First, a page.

I just started this novel yesterday so I'm not very far into it but it's already quite clear that it's ridiculously over the top.
Perfume tells the story of Jean-Baptiste Grenouille, born literally in the scrap heap underneath his mother's fish stall in 18th-century Paris. His mother plans to let him die, as she has her previous 4 children, but is exposed and beheaded for it.
He's sent to various wet nurses who keep sending him back to the monastery that's taken him in because he's greedy and has no smell - his lack of smell makes him frightening to both grown-ups and other children. Indeed, many of the children he encounters in foster try repeatedly but unsuccessfully to kill him because there's something so inherently unnatural about him, even as an infant...
As he grows he becomes obsessed with scents and has olfactory powers well beyond those of normal human beings. He's also without a conscience or morals and so when he smells the most perfect of smells and discovers, having followed it across the river and through many a meandering narrow back alley, that it belongs to a 14-year old girl he doesn't hesitate to strangle her so that he can truly absorb her scent and fix it in his memory.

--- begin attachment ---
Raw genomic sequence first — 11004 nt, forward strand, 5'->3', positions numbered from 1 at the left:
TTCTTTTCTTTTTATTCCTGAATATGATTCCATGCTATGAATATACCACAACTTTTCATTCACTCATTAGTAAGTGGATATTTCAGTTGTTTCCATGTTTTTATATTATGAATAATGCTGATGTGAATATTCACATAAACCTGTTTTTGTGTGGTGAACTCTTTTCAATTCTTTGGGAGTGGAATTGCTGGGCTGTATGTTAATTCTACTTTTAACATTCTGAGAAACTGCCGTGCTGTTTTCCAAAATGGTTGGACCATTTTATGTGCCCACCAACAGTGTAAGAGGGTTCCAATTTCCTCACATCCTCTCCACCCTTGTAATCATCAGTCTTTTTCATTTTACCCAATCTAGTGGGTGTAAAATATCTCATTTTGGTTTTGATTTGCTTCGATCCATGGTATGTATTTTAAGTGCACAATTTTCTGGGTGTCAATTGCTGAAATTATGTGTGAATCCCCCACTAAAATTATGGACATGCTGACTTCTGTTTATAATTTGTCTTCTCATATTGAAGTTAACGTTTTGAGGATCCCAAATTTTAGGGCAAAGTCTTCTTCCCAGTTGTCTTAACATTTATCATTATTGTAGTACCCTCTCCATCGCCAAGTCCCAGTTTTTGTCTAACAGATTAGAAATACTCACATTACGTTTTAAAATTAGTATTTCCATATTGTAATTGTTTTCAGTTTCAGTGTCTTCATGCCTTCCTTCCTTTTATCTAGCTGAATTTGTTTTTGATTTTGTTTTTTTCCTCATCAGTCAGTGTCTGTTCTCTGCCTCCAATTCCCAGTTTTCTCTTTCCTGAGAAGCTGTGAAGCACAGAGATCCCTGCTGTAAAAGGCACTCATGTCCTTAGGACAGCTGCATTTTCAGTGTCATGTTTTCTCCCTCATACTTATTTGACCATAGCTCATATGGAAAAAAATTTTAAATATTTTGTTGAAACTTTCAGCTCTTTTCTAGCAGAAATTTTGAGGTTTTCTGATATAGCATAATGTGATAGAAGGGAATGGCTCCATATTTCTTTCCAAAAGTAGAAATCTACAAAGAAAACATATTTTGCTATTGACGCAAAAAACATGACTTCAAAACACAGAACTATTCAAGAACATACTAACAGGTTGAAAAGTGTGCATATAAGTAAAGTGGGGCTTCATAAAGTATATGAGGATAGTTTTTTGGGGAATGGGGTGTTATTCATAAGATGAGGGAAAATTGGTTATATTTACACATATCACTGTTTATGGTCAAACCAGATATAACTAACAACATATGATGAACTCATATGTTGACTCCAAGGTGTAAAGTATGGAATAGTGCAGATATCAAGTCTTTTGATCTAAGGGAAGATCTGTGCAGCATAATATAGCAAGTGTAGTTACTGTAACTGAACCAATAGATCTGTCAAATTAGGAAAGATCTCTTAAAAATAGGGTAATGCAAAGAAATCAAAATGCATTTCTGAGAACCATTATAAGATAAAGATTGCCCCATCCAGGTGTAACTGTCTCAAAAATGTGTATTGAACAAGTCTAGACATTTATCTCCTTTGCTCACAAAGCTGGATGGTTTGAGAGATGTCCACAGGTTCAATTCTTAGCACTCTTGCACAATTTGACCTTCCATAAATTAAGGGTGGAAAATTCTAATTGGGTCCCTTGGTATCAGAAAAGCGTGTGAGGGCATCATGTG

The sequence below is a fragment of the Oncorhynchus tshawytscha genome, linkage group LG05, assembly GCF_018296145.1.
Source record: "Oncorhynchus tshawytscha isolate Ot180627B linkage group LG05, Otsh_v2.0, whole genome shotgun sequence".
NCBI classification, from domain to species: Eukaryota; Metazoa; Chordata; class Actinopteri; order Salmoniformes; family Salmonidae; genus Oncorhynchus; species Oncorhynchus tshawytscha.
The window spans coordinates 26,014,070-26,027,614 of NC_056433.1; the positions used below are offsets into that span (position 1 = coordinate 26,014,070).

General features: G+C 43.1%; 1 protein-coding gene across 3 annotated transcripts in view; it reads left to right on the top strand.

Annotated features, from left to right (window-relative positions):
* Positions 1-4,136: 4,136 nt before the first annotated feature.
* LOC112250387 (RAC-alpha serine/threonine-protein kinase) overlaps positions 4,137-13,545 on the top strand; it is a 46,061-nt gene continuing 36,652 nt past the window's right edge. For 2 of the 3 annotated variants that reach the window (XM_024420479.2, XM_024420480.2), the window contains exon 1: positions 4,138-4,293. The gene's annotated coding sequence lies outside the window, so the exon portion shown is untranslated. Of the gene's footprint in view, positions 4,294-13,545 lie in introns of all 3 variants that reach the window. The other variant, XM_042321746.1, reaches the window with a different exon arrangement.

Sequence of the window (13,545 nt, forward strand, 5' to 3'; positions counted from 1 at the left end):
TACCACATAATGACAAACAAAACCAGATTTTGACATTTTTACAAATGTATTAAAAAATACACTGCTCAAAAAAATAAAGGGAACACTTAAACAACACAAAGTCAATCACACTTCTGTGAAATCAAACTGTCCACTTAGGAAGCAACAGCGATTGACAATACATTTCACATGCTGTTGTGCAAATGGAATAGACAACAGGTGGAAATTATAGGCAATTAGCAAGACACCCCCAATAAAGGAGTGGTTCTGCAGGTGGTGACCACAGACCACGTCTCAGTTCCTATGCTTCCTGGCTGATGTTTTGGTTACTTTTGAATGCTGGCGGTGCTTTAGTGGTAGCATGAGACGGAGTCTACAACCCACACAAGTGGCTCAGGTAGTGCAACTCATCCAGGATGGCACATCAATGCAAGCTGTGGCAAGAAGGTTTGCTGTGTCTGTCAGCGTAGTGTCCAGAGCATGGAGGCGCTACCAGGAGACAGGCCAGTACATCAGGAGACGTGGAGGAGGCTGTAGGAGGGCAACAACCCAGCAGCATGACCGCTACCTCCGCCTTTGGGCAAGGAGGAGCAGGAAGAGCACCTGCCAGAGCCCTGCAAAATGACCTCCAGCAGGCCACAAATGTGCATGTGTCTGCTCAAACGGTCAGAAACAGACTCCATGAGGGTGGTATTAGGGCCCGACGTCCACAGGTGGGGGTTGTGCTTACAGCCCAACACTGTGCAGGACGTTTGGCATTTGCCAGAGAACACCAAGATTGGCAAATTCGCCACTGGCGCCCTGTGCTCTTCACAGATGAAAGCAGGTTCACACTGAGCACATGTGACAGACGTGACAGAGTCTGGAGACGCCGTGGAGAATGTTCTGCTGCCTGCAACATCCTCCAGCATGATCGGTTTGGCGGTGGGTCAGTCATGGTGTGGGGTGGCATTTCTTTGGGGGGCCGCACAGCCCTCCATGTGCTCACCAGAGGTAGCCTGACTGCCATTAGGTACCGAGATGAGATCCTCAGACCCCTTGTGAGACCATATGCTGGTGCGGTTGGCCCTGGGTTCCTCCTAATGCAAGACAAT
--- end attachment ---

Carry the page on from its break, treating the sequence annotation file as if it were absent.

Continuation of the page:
Her smell, what Jean-Baptiste considers the "principle of scent" inspires him to become the world's most famous perfumer, and that's where I left off reading last night.
I'm not sure where I first heard of this novel, but it may have been Brook warning me never to read it several years ago.
(I FINALLY finished Rez Dogs Eat Beans - and I immediately put it up for grabs at www.bookmooch.com. I also finished Strange Tales from a Chinese Studio and Leave it to Psmith and I was very sorry to see the ends of those two.)